General, 21 November 2017 Obituary: Fotis Kafatos It is with great sadness that EMBL learned of the passing of Fotis Kafatos, former EMBL Director-General, who died on Saturday 18 November at the age of 77. Fotis was EMBL’s third Director General from 1993-2005. His contributions to science and the scientific community over five decades in the US and Europe had a significant influence on the advancement of molecular biology on both sides of the Atlantic.
Heidelberg, 20 November 2017 EMBL and HeidelbergCement explore ways to reduce carbon A new Memorandum of Understanding co-signed by EMBL and HeidelbergCement aims to encourage beneficial knowledge exchange in areas related to carbon emission reduction, avoidance and recovery, as well as driving innovation.
Heidelberg, 14 November 2017 High-res Ebola model could spark new questions Although the ravages of the Ebola virus are no secret, the structure of some of the virus’ most minute components have remained a mystery. EMBL’s John Briggs explains the key finding of a recent paper published in Nature that reveals the make-up of a critical part of the Ebola virus, called the nucleocapsid.
Hamburg, 14 November 2017 CSSB: A new approach to infectious disease On the DESY campus in Hamburg, the Centre for Structural Systems Biology (CSSB) is ready to make its mark as the new kid on the block and tackle some of the most important questions relating to how infections take hold in our bodies
Grenoble, 10 November 2017 Supercool structures: New cryo-EM facility Today, EMBL and ESRF re-expressed their commitment to working together by extending their bilateral collaboration agreement until 2021. The first agreement was signed in 1997, soon after the opening of ESRF. It sets out how the two institutions collaborate on developing new instruments and offering innovative services to structural biologists worldwide.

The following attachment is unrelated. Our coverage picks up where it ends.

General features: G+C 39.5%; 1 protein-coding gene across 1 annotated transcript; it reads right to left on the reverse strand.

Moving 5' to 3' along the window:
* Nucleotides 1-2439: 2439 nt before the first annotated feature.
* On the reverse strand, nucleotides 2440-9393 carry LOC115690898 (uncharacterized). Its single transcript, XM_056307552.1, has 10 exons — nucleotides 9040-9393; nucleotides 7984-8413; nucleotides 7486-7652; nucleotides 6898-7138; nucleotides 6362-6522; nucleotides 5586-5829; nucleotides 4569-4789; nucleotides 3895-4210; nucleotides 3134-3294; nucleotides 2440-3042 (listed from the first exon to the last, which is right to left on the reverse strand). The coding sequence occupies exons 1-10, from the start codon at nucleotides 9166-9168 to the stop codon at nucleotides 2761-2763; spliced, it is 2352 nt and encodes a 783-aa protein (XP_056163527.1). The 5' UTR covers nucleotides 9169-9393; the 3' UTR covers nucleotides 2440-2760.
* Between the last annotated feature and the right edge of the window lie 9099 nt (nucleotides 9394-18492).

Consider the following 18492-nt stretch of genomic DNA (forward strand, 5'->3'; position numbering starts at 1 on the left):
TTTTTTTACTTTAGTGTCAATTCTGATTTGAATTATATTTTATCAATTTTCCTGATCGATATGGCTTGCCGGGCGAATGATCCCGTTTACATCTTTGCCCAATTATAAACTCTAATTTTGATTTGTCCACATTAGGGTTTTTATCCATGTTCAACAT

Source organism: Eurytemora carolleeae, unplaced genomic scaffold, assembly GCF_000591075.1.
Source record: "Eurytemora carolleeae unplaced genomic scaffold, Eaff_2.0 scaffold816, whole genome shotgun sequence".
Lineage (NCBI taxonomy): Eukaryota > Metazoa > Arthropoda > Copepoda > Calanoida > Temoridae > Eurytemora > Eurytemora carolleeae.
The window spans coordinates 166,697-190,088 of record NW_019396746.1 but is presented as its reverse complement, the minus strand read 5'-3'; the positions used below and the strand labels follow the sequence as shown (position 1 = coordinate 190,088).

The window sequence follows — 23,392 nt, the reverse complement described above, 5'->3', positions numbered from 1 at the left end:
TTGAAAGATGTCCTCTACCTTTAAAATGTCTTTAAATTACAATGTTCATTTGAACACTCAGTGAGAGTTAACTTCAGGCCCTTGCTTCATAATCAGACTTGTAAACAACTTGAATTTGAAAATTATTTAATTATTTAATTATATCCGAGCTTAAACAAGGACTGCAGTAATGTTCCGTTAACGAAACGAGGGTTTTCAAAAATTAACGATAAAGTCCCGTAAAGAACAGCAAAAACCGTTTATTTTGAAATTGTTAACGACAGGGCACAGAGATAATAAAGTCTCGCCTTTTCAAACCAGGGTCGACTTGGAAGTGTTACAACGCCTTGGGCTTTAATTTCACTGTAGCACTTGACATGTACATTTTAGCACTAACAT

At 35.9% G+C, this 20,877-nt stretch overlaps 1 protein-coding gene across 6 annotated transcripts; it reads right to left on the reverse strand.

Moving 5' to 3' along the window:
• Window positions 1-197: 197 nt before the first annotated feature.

Hinxton, 7 November 2017 A smart cabinet of curiosities In the 16th Century, the desire to collect and enhance knowledge about our world gave rise to the cabinet of curiosities. Today, those same tendencies drive EMBL-EBI’s data resources. Find out how open data is changing our pursuit of scientific discovery.
Heidelberg, 2 November 2017 What bizarre flies have taught us Flies with oddly-coloured eyes, flies with multiple pairs of wings, flies with legs on their head. Since the early 20th century, scientists have been creating curious-looking flies. These flies were bred not because of some fascination with the bizarre, but for what they could tell us about how traits are passed from parents to offspring, how embryos develop into adults, and how our environment affects us. From chromosomes to courtship dances, here are some examples of what humans have learned – and are still learning – from fruit flies.
Heidelberg, 25 October 2017 To laugh, and then think The Ig Nobel Prizes are renowned as a spoof alternative to the Nobel Prizes. The annual Ig Nobel awards ceremony is a celebration of curious, imaginative studies that make people laugh. Yet while studies of cats behaving like liquids or frogs levitating inside of a magnet might have you chortling, its founder Marc Abrahams has an equally important purpose in mind for the Prizes: to get you to think. Abrahams is also editor of the Annals of Improbable Research and will give an EMBL Forum on Science and Society talk at EMBL in Heidelberg on 4 December.